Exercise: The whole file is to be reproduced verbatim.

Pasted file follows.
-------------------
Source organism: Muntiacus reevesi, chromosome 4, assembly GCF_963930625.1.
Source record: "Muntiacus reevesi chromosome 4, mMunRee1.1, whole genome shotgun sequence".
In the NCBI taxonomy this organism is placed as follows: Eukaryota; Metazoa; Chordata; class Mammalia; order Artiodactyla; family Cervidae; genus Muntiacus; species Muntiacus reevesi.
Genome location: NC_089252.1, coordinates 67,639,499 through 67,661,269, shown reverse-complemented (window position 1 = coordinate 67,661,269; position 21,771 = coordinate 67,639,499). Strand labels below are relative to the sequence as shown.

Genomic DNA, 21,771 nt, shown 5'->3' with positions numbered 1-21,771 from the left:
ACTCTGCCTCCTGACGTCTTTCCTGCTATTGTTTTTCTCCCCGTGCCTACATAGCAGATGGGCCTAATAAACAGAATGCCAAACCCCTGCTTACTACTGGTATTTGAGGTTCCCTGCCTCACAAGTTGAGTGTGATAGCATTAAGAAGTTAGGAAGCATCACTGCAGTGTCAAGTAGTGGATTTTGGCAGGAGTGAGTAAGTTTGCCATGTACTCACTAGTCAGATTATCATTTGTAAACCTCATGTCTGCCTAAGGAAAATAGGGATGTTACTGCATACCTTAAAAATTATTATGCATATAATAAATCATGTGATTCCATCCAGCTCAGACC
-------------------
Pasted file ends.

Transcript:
Source organism: Muntiacus reevesi, chromosome 4, assembly GCF_963930625.1.
Source record: "Muntiacus reevesi chromosome 4, mMunRee1.1, whole genome shotgun sequence".
In the NCBI taxonomy this organism is placed as follows: Eukaryota; Metazoa; Chordata; class Mammalia; order Artiodactyla; family Cervidae; genus Muntiacus; species Muntiacus reevesi.
Genome location: NC_089252.1, coordinates 67,639,499 through 67,661,269, shown reverse-complemented (window position 1 = coordinate 67,661,269; position 21,771 = coordinate 67,639,499). Strand labels below are relative to the sequence as shown.

Genomic DNA, 21,771 nt, shown 5'->3' with positions numbered 1-21,771 from the left:
ACTCTGCCTCCTGACGTCTTTCCTGCTATTGTTTTTCTCCCCGTGCCTACATAGCAGATGGGCCTAATAAACAGAATGCCAAACCCCTGCTTACTACTGGTATTTGAGGTTCCCTGCCTCACAAGTTGAGTGTGATAGCATTAAGAAGTTAGGAAGCATCACTGCAGTGTCAAGTAGTGGATTTTGGCAGGAGTGAGTAAGTTTGCCATGTACTCACTAGTCAGATTATCATTTGTAAACCTCATGTCTGCCTAAGGAAAATAGGGATGTTACTGCATACCTTAAAAATTATTATGCATATAATAAATCATGTGATTCCATCCAGCTCAGACC